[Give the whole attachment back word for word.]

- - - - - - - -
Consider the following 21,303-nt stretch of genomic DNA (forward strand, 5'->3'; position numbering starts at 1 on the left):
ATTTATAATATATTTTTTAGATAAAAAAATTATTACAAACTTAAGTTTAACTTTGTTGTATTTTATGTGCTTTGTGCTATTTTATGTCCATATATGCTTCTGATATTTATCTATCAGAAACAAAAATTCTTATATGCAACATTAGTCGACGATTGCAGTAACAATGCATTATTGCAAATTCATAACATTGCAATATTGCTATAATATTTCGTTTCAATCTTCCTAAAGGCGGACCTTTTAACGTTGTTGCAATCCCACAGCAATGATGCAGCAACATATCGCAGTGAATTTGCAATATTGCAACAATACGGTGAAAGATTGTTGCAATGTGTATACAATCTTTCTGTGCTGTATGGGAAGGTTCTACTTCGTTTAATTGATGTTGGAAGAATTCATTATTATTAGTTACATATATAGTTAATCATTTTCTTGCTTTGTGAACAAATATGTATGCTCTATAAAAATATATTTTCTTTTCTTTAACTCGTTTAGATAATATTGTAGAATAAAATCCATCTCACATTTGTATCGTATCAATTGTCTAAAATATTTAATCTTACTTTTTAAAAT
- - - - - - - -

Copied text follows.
Consider the following 21,303-nt stretch of genomic DNA (forward strand, 5'->3'; position numbering starts at 1 on the left):
ATTTATAATATATTTTTTAGATAAAAAAATTATTACAAACTTAAGTTTAACTTTGTTGTATTTTATGTGCTTTGTGCTATTTTATGTCCATATATGCTTCTGATATTTATCTATCAGAAACAAAAATTCTTATATGCAACATTAGTCGACGATTGCAGTAACAATGCATTATTGCAAATTCATAACATTGCAATATTGCTATAATATTTCGTTTCAATCTTCCTAAAGGCGGACCTTTTAACGTTGTTGCAATCCCACAGCAATGATGCAGCAACATATCGCAGTGAATTTGCAATATTGCAACAATACGGTGAAAGATTGTTGCAATGTGTATACAATCTTTCTGTGCTGTATGGGAAGGTTCTACTTCGTTTAATTGATGTTGGAAGAATTCATTATTATTAGTTACATATATAGTTAATCATTTTCTTGCTTTGTGAACAAATATGTATGCTCTATAAAAATATATTTTCTTTTCTTTAACTCGTTTAGATAATATTGTAGAATAAAATCCATCTCACATTTGTATCGTATCAATTGTCTAAAATATTTAATCTTACTTTTTAAAAT